In Table 1 is a comparison of the Example 2-4 materials and "Duratrans"™, a commercial polyester base material The table lists the Dmin and Dmax numbers for backlighted samples of each material. The difference is greatest for materials that have the best picture quality. The invention material of Example 4 surprisingly has performance similar to that of polyester transparent base material.
__________________________________________________________________________COMPARISON OF PAPER FORMATSMajor Components (g/m2) Example 2 (Control) Example 3 (Control) Example 4 Gel Silver Coupler Gel Silver Coupler Gel Silver Coupler__________________________________________________________________________Overcoat 1.35 1.08 1.36**UV Absorber 0.70 0.63 0.70Cyan Layer 1.08 0.30 0.42 1.09 0.21 0.42 2.20 0.57 0.93**UV Absorber 0.70 0.63 0.70Magenta Layer 1.21 0.33 0.42 1.27 0.27 0.39 2.65 0.68 0.97Interlayer 0.75 0.75 0.75Yellow Layer 1.51 0.30 1.08 1.53 0.27 1.08 2.84 0.60 1.86Face Resin 25.90 27.37 27.37Fiber Base 168.60 80.14 80.14Wire Resin 27.85 29.32 29.32__________________________________________________________________________ **85 percent U and 15 percent V
TABLE 1__________________________________________________________________________ Dmin Dmax Range Red Green Blue Red Green Blue Red Green Blue__________________________________________________________________________Example 2 .861 .872 .88 3.013 2.726 2.457 2.152 1.854 1.577Example 3 0.596 0.603 .60 2.414 2.295 2.128 1.818 1.692 1.528Example 4 0.644 0.641 .66 4.462 3.812 3.420 3.818 3.171 2.760Duratrans* 0.360 0.381 .53 4.011 3.289 3.417 3.651 2.908 2.887__________________________________________________________________________ *Trademark Eastman Kodak Commercial polyester base backlight material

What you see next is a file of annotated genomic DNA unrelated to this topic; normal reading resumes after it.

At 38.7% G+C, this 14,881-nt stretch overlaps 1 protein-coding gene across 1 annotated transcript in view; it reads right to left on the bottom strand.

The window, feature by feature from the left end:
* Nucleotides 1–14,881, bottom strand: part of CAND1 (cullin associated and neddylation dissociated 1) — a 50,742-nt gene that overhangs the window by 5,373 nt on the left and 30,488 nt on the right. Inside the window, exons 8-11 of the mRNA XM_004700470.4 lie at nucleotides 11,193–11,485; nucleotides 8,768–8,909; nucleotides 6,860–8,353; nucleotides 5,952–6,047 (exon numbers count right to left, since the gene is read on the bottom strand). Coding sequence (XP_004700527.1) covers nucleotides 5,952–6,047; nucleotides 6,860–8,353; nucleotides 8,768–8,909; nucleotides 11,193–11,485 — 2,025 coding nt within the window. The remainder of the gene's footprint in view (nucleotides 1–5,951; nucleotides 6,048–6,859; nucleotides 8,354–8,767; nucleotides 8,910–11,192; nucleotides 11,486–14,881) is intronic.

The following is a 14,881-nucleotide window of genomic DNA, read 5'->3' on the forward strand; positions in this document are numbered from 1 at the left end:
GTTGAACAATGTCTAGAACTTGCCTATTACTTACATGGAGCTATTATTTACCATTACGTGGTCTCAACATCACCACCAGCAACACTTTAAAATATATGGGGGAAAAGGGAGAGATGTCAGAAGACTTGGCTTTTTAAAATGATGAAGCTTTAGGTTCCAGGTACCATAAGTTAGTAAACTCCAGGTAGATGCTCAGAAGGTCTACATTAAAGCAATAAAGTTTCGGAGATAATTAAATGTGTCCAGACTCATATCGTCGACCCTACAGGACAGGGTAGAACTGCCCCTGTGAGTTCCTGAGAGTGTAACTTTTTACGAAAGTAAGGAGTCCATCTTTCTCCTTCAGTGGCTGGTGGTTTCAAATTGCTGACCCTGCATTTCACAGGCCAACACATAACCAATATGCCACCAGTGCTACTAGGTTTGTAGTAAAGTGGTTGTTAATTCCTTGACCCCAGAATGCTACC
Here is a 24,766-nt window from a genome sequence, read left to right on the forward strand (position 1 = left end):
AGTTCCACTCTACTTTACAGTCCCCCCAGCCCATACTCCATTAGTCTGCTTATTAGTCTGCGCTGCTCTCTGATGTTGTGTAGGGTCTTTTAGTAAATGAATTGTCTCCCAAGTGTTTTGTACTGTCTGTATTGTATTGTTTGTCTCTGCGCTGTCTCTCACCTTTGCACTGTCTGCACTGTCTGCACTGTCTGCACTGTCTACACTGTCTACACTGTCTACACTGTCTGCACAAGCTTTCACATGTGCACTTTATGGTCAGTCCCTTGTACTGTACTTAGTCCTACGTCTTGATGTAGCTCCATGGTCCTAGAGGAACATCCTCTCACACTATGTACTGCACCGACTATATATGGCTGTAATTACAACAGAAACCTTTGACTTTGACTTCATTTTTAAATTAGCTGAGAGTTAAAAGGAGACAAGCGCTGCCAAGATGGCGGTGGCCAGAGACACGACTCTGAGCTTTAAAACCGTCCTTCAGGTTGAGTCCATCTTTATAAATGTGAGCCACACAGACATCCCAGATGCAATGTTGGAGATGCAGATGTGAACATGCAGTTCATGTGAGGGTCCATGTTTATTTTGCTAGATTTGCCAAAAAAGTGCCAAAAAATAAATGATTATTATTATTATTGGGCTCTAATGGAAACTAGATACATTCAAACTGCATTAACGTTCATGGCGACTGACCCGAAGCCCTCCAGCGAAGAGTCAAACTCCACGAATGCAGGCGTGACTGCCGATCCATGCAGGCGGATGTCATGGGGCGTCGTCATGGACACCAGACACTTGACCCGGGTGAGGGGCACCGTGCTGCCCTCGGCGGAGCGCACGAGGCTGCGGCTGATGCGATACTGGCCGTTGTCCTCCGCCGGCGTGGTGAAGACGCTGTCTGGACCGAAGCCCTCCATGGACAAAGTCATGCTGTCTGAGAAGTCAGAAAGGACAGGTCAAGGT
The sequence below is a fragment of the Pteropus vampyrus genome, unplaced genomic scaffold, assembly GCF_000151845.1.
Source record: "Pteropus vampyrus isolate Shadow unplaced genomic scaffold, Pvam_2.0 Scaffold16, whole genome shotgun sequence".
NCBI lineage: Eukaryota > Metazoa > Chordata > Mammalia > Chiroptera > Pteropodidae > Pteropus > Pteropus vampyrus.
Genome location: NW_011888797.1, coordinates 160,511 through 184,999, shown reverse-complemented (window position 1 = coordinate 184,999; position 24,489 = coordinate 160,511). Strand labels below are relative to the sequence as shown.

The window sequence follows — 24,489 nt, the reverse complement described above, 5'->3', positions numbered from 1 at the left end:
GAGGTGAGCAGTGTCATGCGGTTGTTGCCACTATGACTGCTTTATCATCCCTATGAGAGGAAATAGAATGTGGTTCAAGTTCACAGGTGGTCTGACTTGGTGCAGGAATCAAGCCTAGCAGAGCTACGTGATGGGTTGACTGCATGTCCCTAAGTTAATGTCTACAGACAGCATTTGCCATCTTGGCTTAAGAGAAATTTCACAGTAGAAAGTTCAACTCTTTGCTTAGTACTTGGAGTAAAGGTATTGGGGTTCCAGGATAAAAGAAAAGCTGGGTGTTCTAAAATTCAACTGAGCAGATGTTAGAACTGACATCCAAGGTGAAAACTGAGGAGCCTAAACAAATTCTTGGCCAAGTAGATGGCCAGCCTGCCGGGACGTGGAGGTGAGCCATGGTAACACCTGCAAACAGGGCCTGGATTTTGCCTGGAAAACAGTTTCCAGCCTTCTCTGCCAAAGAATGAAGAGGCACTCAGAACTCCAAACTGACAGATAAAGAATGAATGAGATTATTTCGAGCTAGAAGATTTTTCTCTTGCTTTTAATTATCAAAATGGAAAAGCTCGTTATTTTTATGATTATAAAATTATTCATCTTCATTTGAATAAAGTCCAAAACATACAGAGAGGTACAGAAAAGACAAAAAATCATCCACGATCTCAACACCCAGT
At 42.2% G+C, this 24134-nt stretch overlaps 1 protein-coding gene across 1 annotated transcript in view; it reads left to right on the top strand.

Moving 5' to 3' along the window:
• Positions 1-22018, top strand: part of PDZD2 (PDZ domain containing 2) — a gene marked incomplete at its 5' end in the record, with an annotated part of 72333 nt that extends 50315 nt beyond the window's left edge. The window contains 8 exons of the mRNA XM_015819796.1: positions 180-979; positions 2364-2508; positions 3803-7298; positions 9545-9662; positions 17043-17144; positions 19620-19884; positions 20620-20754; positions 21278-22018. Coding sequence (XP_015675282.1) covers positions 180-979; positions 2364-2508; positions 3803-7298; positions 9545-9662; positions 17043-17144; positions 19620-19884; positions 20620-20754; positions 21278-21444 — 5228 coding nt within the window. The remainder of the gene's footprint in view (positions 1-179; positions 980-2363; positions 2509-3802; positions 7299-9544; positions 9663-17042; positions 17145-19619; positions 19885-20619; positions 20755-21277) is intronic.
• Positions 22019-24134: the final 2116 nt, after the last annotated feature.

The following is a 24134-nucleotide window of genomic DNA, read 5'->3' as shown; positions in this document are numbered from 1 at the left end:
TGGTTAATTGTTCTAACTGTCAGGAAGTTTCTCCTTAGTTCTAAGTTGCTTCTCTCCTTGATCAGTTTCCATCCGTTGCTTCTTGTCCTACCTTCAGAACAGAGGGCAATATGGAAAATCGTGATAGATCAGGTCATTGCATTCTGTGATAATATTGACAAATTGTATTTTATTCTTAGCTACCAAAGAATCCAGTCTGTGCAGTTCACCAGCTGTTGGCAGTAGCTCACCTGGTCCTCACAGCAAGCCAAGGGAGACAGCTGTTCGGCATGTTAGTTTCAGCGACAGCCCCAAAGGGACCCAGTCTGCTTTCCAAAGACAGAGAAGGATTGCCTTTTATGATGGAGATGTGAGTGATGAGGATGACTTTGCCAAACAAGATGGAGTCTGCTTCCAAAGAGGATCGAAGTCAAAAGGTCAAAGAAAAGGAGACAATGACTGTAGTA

The invention has been described in detail with particular reference to preferred embodiments thereof, but it will be understood that variations and modifications can be effected within the spirit and scope of the invention.
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|U.S. Classification||430/503, 430/510, 430/505, 430/538, 430/536|
|International Classification||G03C1/79, B32B27/10, G03C7/00, G03C7/32, G09F13/04, G03C7/30|
|Cooperative Classification||G03C1/79, G03C7/30, G09F13/04|
|European Classification||G03C7/30, G03C1/79, G09F13/04|
|Feb 7, 1992||AS||Assignment|
Owner name: EASTMAN KODAK COMPANY, NEW YORK
Free format text: ASSIGNMENT OF ASSIGNORS INTEREST.;ASSIGNORS:MC SWEENEY, GARY J.;BACILEK, JOHN F.;GOSELIN, JOHN H.;REEL/FRAME:006006/0333
Effective date: 19920207
|Sep 27, 1996||FPAY||Fee payment|
Year of fee payment: 4
|Sep 28, 2000||FPAY||Fee payment|
Year of fee payment: 8
|Dec 1, 2004||REMI||Maintenance fee reminder mailed|
|May 18, 2005||LAPS||Lapse for failure to pay maintenance fees|
|Jul 12, 2005||FP||Expired due to failure to pay maintenance fee|
Effective date: 20050518